PTR: If you think about black theater, black churches, the barbershop, the beauty parlor, if you wanted to listen to black music 40 years ago or 50 years ago, 90 percent of the time you went to a black venue, a venue that was in an all black neighborhood or predominantly black neighborhood. Yes, you had some hand full of crossover artists here and there, but the vast majority of black music, of black poetry, all of the arts, and social organizations and fraternities, sororities, all of that was in predominantly black spaces.

They weren't exclusionary; it isn't to say they had a blacks only sign. That's not the case, but they were un-chosen, unmarked spaces. As Earl Lewis says, "black people turned segregation into congregation." They turned what was supposed to be separation and rejection into affirmation and connective cultural, political, social development spaces.

RB: What comes out of that space that is relevant to black political life?

PTR: The fact of racism and the fact of racial discrimination as a major factor of one's political platform or one's political consciousness is almost a given for the vast majority of black people. You can't be black, or know a lot of black people, or live around a lot of black people and be surprised about the existence of substantial structural racism. I mean, you have a few [black] people who deny it, but for the most part it is a rather obvious fact of life. It's this kind of knowledge that one has to fight to bring to mainstream recognition.

That [black public space] allowed for an examination of, well, what are these issues about, how can we get them on the table. How [is blackness] understood and being structured and being targeted, how are we being discriminated against and mistreated? And how do we bring this to the mainstream political, social, cultural space as a way of [promoting] understanding [and] developing allies and cultural belonging in a multi-racial, multi-gender, multi-class, multi-sexual orientation society? You have to formulate those ideas somewhere [and that is what the black public sphere was used for].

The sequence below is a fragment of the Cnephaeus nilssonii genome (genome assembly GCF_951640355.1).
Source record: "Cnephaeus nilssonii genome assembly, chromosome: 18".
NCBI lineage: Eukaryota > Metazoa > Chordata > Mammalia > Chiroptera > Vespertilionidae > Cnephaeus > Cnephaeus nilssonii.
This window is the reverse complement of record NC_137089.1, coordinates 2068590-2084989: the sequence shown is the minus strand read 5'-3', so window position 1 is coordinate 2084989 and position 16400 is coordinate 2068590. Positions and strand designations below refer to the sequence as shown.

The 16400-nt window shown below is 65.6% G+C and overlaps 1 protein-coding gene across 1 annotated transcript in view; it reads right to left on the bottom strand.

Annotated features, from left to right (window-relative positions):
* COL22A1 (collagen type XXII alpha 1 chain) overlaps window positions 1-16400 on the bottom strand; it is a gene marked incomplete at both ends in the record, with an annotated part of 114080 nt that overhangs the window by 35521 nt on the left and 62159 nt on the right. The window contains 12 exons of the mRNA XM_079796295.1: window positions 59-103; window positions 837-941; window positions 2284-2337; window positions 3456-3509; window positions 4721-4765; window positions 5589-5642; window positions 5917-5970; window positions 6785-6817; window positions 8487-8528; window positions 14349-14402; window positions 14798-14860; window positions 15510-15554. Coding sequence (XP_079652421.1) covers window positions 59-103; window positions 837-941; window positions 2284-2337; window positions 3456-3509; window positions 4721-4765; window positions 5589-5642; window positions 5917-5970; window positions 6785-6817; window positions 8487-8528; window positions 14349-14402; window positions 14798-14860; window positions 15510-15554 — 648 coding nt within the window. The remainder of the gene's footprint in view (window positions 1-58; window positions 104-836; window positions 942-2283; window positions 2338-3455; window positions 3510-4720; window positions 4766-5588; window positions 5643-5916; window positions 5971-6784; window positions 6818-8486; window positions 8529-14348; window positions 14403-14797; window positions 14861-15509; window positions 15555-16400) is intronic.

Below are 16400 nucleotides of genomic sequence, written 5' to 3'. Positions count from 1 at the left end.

RB: This makes me wonder what role has the president played in the re-vitalization or decline of this black public sphere? Family members and friends of mine talk about how the Obamas, not just the president but his wife and his children, represent a positive example for young people. Is that [the limit of what] the president adds to the [black public sphere] or does he add a certain set of arguments about how black people should think about black politics?

PTR: I have not heard an argument about how black people should think about black politics explicitly from Obama in any written [work] or speech. Implicitly, by action and by choice, he is challenging a long tradition of black activists and thinkers to fundamentally see their specific black experience as attached to the broader fabric of American society. That has been the driving insistence of his race politics. And I don't see anything wrong with the tethering. But tethering without distinction and without attention to the nature of one's condition, that I probably would want to expand. That space [where we can talk about the current condition of black people openly], I would want to retain and expand.

Now, on the symbolic level, it's mind-blowing that there are young people who know not only that it's technically possible but that this kind of a president can exist, not only a black president, but one who is incredibly graceful, and intelligent, and able to manage such an wide range of insane political territory without falling prey to so many potholes. There are so many traps that he could be falling into -- and he is encouraged regularly to do so. [His perseverance] is an incredibly powerful symbol.

But this is the hard thing I think for all of us to recognize: We can be thrilled about his existence, thrilled about the first family, thrilled about the symbolic value of it, but we may have to conclude that [the Obama presidency] didn't materially transform black life in any immediate way. History may tell us that it was either impossible conceptually for that to happen, for [a] black president to re-produce and create less racial discrimination and more black equality overall, or it might be that this president couldn't do it in this time and that maybe another one can. But it may be that the symbolic value may overshadow the material changes that I think people expected would follow his presidency and his election.

RB: This is a really important comment to think about. In a few months, if something goes wrong, the president may no longer be the president, and I think that many African Americans would look at their current conditions and say that things have gotten materially worse. Whether or not perceptions have changed or what black people think their own possibilities are, the Great Recession wiped out black wealth.

I'm curious then, are there black political organizations or individuals that you see that you think are relevant, moving a racial justice initiative in the country forward?